What is the latest great album or song you heard?
Eads: The last great thing I listened to was Elton John, Goodbye Yellow Brick Road.
Standridge: It’s hard to beat that. That’s the first vinyl I ever purchased with my own money as a 14-year-old kid.
Eads: Mine was “Locomotion” (all laugh) which is a good song.
Standridge: It is a good song.
Eads: It has an awesome guitar solo.
Standridge: I was trying to think of something new that I thought was really cool. I go back and listen to an Aimee Mann concept album called The Forgotten Arm. I listen to that a lot. She was the girl in ‘Til Tuesday. She writes some really cool stuff.
I tend not to find great things in the mass produced stuff.
I understand you’ve had a long history here with Norman’s music scene. Have you two always known each other? How did you meet, and what started this project?
Standridge: I can tell you how we met. It’s really funny to me.
Eads: I don’t remember this at all this way. I don’t remember it being as funny.
Standridge: I had just moved back from Los Angeles. I was playing music around. A guy told me that there was a band in Norman auditioning guitar players, so I called up here, they sent me the disc, and I learned the tunes. I went down for my audition, and this dude opens up the door who has this curly permed hair down to here with this big ol’ beard and these piercing blue eyes. He’s looking at me like I’m a psychopath. Somebody in the back goes, “Who is it, Meat?” So they call this guy “Meat”, and I didn’t wanna go in there. That was Brian. (all laugh)
Eads: I had that much hair, if that tells you how long ago we met. That was what, 34 years ago?
Standridge: He wasn’t playing in the band that I auditioned for, but he lived there. Eventually that band broke up, and we started playing together in a band called Doc and the Delivery Boys.
Eads: Gregg was way advanced when we met. He was a big influence on me musically. He turned me on to a lot of great music. He showed me so much with the guitar, how to approach the guitar. He was studying classical around that time, too. I got to see aspects of it I never realized.
There’s a nonmusical influence–him.
The way it started out with Big Dumb Buildings, we had an open slot on Sunday between gigging a church and practicing with The Sunday Flyers, one of his other bands. He’d run over, and we’d just make stuff up in an hour. Sometimes we recorded stuff in an hour, too.
Standridge: We liked it so well that we just kept meeting up and kept making time for it.
If budgetary and time constraints were not a factor, what would your dream project be?
Standridge: I hate to use the words “rock opera”, but I’d love to do something along the lines of some big work like that. It would be really great to do something where the people have to be involved as well. The thing we did was really fun, so I’d like to do something like that on a bigger scope. People had to play a part in that as well.
Eads: We didn’t do anything. It was everyone else. They didn’t know it, but they were all part of the art project.
That was kind of the concept behind the Pete Townshend Lifehouse project that never got off the ground. Part of that eventually became Who’s Next? It was part of the concept that everyone would participate in it, but no one really understood what it was all about.
Standridge: It was hard enough explaining to people what this thing was all about.
Half of your album is made up of shorter songs. What makes you decide which songs to make full-length?
Standridge: We tried to make the short songs the building songs. There was an undercurrent where each of what we called a “bumper song” had something to do with a building.
Eads: It was the thing linking all the songs. Once we were close to having enough for a whole album, we were looking for a way to tie it together.
Standridge: It was fun, too. Writing a little one-minute song was pretty freeing.
Eads: You don’t have 20 hours to get hung up on a bridge, just 60 seconds and done.
Standridge: They’re almost like jingles.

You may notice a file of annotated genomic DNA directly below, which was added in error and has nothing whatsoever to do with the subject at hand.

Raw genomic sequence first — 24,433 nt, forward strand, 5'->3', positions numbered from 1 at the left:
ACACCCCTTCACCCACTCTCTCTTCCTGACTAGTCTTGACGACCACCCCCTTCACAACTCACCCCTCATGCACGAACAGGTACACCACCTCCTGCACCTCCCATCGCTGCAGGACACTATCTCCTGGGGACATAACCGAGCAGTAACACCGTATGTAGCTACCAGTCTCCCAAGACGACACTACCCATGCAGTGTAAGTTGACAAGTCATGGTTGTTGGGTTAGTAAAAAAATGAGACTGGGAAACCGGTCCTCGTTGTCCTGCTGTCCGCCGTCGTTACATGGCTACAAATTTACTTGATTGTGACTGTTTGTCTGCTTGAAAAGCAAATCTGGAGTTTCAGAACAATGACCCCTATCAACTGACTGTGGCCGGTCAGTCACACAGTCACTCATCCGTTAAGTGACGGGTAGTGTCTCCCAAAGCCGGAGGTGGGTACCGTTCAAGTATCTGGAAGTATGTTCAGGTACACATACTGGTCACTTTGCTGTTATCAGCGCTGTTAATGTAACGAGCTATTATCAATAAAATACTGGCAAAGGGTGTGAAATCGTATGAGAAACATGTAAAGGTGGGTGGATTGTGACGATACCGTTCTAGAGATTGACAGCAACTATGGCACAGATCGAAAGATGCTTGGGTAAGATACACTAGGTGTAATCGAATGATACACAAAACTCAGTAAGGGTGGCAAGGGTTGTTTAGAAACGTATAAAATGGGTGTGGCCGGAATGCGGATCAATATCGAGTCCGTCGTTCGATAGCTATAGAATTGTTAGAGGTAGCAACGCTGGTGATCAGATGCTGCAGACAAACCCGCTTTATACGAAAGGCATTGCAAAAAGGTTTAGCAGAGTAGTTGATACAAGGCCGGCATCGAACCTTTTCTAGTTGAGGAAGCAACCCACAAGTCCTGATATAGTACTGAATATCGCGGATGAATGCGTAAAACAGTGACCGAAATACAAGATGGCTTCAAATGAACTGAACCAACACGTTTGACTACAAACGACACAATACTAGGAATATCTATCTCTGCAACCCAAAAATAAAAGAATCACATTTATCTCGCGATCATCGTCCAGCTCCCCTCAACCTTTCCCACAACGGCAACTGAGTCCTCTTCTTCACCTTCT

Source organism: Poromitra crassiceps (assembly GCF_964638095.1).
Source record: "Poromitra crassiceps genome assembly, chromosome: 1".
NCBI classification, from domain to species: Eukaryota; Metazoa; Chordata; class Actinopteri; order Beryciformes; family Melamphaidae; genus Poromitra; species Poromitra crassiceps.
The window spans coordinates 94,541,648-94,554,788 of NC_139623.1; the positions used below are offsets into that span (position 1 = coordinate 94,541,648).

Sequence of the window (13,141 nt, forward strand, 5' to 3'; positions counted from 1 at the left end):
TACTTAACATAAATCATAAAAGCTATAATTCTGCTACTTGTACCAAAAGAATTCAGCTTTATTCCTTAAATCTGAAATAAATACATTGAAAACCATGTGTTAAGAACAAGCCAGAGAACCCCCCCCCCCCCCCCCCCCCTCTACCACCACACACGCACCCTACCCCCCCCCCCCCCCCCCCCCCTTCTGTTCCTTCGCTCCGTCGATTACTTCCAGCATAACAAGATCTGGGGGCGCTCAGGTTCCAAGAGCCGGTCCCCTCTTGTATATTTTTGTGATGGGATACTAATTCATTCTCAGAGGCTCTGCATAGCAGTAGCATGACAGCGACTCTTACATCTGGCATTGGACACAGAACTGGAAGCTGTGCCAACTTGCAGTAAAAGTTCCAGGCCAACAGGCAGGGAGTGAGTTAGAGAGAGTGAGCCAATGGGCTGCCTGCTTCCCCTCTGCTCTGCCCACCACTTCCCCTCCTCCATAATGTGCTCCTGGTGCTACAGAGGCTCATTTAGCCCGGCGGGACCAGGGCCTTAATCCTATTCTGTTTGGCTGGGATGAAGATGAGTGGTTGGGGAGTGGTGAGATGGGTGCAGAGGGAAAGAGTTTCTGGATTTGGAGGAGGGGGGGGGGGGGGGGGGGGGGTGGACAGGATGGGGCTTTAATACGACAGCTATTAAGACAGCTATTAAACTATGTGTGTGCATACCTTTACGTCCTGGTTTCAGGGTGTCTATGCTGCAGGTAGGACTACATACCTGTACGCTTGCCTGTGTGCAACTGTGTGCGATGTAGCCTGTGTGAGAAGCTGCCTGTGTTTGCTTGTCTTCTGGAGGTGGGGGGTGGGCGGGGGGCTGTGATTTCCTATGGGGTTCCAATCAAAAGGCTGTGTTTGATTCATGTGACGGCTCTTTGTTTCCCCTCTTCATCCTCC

Eads: If you notice, all the short songs are listed [on the album] as lowercase. There’s so many layers to Big Dumb Buildings. (both laugh)
If the average human lifespan was 40 years, how would you live your life differently?
Standridge: That’s hard. If you’re from a perspective of a person who’s 20 or 15, it’s different from a person who’s 56. I’d be dead now.
Eads: Don’t wait until 56 to do this project.
Standridge: Right, exactly.
Eads: It’s probably good advice even if your lifespan is 80, 90, or 100 years, but live it up, get it now. Don’t live fast and die young, but don’t hesitate to do things that you wanna do.
Standridge: That’s probably what I would say. Don’t be so fearful.
You made a point to explore any idea no matter how weird or dumb. Is there a song that turned out a lot better than you expected it to?
Standridge: I thought “Igloo” turned better. There’s a couple of them, though, that did. I thought “Car Fish” came out really good. For “Igloo”, Brian had this really cool riff, that intro riff you hear. I was supposed to go over there the next day, and I had nothing written, so I literally sat on the counter and wrote “Igloo”. It was about a 20-minute thing. I was like, “Wow, I like that. That’s cool.”
With “Car Fish”, I was in an airplane. I can’t stand to fly, and I was just typing out crap. I happened to hit on that whole idea. I was like, “Wow, car fish, yeah, ok, cool. Let’s write about a car fish.” I thought it came out good.
Eads: I want to ask you one out of the Envelope of Introspection.
Evan Jarvicks: You want to ask me one?
Standridge: Yeah! (laughs)
Jarvicks: Ok, that’s fine. I’m down for turning the tables.
If you could do it all over again, would you change anything?
Jarvicks: I’ve yet to meet a person who wouldn’t. Well, I wouldn’t say that. There’s a lot of people who say, “I wouldn’t change anything because I’m happy with where I’m at.” I feel that way because you can change something and never know what the result is going to be.
Jarvicks: If I wanted to change something…what you mentioned about fear and hesitation took me a long time to overcome. I kind of do music too, and I only started that the last three years. It’s always been in my mind, but I always talked myself out of it. I eventually gave over and said I’d regret it if I didn’t. It’s one of the best things I’ve ever done.
Standridge: One of these days, you’re gonna throw dirt in our faces.
Eads: Hopefully we’ll be dead then. (both laugh)
[fortune cookie] An understanding heart warms all that are graced with its presence.
Standridge: I think that’s probably my wife, but she joins in sometimes, in the idiocy that is us.
Eads: She’s very understanding.
Standridge: She is understanding.
But did we get our lucky numbers?
Jarvicks: Yeah, 46 37 35 11 12 5 31.